New Faces, New Connections
For some people the weekend is a time for relaxation. Many of us work or study throughout the week and depend on a few short days to catch up and hopefully unwind. But for community members who experience food scarcity or homelessness, there are almost no places operating over the weekend, and that has been amplified by the COVID-19 pandemic. Anywhere that used to be open to the public is now closed leaving people with very few options in terms of places to use the washroom, reliably acquire sustenance, and warm up. We know how harsh Winnipeg winters can be, but the physical and emotional impacts on our community members who are exposed to the elements are truly endangering. That’s why the St. Matthews Maryland weekend drop-in is so essential.
When I was first asked to join the team and work during the weekends, I was grateful for the opportunity to work for an organization that focuses on loving the underloved, I was most excited by increasing service to Saturday and Sunday. During my time as a volunteer, I witnessed how important St. Matthews is to the people we work with. To be able to provide them with food and a safe place to come inside and rest felt like very crucial work. Just because many organizations are closed over the weekend does not mean the lives of everyone they work with also come to a halt, and it does not mean that the extreme cold disappears.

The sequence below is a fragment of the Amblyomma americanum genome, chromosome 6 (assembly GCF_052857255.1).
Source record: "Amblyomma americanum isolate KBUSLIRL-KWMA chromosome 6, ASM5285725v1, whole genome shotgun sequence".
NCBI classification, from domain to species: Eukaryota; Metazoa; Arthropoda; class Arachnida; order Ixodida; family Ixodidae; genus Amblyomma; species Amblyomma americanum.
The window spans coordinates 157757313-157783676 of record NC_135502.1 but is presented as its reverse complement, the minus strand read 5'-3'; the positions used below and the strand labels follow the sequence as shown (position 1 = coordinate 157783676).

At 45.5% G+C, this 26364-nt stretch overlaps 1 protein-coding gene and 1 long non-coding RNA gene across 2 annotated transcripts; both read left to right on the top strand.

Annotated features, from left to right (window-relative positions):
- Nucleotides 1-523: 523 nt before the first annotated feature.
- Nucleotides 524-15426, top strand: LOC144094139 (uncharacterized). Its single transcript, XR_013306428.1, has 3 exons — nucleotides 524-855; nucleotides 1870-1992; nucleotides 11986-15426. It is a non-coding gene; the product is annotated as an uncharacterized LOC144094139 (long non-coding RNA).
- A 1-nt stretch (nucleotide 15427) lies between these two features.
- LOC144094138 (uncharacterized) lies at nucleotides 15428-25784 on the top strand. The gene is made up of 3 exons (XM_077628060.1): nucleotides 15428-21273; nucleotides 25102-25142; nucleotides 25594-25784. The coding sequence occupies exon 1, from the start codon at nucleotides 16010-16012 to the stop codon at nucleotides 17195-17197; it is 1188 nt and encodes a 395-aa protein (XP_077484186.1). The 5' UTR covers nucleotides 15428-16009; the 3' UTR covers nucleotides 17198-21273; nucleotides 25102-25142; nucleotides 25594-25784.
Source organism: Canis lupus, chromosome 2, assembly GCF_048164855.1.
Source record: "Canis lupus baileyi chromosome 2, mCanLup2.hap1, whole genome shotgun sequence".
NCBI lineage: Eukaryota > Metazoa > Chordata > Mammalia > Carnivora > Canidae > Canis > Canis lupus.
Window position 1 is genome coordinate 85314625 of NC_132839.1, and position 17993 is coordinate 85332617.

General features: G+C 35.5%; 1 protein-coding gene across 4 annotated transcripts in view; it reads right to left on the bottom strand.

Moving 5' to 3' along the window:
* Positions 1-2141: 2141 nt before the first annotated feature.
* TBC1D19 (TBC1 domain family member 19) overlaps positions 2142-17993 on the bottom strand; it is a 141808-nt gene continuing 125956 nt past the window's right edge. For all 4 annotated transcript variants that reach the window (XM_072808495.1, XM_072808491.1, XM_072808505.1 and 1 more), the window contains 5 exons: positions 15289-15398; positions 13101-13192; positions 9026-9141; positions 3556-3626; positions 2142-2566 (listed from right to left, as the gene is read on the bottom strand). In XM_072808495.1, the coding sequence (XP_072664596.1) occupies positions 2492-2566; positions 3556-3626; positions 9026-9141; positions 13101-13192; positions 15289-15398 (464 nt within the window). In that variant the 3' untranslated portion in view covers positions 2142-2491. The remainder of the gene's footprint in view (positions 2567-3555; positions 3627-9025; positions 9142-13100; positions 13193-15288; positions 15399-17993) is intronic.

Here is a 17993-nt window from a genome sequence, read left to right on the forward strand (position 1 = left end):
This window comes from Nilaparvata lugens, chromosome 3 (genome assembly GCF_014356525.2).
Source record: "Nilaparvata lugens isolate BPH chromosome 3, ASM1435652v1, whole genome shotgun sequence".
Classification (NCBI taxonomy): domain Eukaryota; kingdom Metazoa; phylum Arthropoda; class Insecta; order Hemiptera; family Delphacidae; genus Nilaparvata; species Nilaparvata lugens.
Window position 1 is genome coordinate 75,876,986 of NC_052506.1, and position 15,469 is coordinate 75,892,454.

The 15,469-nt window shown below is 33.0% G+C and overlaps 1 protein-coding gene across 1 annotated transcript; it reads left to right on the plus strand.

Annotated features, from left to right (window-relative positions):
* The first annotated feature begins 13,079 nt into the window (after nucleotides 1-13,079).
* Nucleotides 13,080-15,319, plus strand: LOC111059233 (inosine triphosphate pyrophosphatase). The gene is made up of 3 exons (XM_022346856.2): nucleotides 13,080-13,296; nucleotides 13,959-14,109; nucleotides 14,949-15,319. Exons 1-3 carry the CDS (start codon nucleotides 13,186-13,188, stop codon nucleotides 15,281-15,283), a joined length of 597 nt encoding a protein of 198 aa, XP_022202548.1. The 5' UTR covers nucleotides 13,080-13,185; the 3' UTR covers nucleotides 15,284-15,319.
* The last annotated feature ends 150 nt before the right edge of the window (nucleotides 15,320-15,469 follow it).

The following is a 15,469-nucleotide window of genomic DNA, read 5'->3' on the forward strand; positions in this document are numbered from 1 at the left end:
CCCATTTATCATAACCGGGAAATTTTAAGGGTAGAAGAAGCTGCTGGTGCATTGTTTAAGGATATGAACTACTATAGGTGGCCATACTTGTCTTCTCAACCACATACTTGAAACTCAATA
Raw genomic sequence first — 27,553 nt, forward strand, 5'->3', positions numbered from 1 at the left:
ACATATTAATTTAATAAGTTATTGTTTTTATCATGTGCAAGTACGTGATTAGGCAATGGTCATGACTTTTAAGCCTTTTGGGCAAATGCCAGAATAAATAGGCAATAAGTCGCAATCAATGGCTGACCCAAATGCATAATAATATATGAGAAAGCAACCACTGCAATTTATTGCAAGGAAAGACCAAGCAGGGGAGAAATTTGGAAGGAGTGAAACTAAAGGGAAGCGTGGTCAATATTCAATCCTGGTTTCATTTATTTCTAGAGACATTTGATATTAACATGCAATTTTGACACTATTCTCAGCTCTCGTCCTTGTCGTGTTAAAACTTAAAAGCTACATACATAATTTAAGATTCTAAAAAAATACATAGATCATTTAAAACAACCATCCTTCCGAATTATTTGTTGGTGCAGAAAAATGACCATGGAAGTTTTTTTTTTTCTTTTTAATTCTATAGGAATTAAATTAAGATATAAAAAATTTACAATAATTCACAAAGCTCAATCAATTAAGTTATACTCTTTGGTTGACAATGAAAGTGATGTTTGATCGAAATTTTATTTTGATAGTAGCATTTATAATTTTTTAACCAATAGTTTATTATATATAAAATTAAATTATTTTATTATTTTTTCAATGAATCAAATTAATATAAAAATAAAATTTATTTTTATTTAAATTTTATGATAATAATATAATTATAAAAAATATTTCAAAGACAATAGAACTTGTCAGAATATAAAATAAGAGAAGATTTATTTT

The first couple weeks the weekend drop-in started opening I saw a lot of familiar faces which is always wonderful to see. I met several new volunteers who also share my passion for community outreach and service which was inspiring and helped develop a cohesive and welcoming space. However, a few weeks into the journey I started meeting an increased number of new people from the neighborhood — some had never heard of us before. Each time a new person arrives at the door for lunch or to go downstairs for some warmth and a movie, I am moved to witness this weekend “experiment” is working. If we are able to show more people kindness and respect in their day and help them get the resources that they need while also following COVID-19 protocols, the most important part of the job is complete.
Even though the crowd hasn’t been as large over the weekend compared to the normal weekdays, the mix of returning and new community members creates a different feeling in the air. I found over the weekends that people tend to be in good spirits which can’t always be said on busier days when the windchill is especially sharp and the line is moving slowly. Most days we all come together in understanding and respect to foster an atmosphere with comradery and some laughs — especially with the right movie pick.
We will not be able to provide everyone we meet with all they want or need when they come to us, but we can ensure they know there is a place with reliable food and warmth 6 days a week. The hardest part of the job is having to turn people away when we close and knowing that our friends will have to go out when our doors are shut, but the extended hours offer greater support than before and at a time when our city desperately needs it. As we continue operating throughout the winter our focus will remain providing resources while keeping everyone as safe and healthy as possible. With the help of the entire team, the weekend experiment is sure to continue our mission.
Written by - Grace Gyolai (weekend staff)